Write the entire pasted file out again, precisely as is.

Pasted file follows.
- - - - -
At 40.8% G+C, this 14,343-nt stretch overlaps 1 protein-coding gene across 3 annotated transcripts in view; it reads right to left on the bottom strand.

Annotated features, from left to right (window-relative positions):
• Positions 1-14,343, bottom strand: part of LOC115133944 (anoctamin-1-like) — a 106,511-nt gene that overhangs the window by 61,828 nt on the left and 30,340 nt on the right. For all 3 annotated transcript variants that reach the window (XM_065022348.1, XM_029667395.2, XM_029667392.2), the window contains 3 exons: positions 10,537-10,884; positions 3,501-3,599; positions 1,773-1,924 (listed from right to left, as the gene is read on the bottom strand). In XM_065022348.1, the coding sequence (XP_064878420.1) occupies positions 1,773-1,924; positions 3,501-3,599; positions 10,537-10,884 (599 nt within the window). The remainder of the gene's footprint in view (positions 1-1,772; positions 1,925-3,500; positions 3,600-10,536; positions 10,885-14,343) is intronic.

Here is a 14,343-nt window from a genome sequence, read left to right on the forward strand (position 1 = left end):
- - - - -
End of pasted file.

At 40.8% G+C, this 14,343-nt stretch overlaps 1 protein-coding gene across 3 annotated transcripts in view; it reads right to left on the bottom strand.

Annotated features, from left to right (window-relative positions):
• Positions 1-14,343, bottom strand: part of LOC115133944 (anoctamin-1-like) — a 106,511-nt gene that overhangs the window by 61,828 nt on the left and 30,340 nt on the right. For all 3 annotated transcript variants that reach the window (XM_065022348.1, XM_029667395.2, XM_029667392.2), the window contains 3 exons: positions 10,537-10,884; positions 3,501-3,599; positions 1,773-1,924 (listed from right to left, as the gene is read on the bottom strand). In XM_065022348.1, the coding sequence (XP_064878420.1) occupies positions 1,773-1,924; positions 3,501-3,599; positions 10,537-10,884 (599 nt within the window). The remainder of the gene's footprint in view (positions 1-1,772; positions 1,925-3,500; positions 3,600-10,536; positions 10,885-14,343) is intronic.

Here is a 14,343-nt window from a genome sequence, read left to right on the forward strand (position 1 = left end):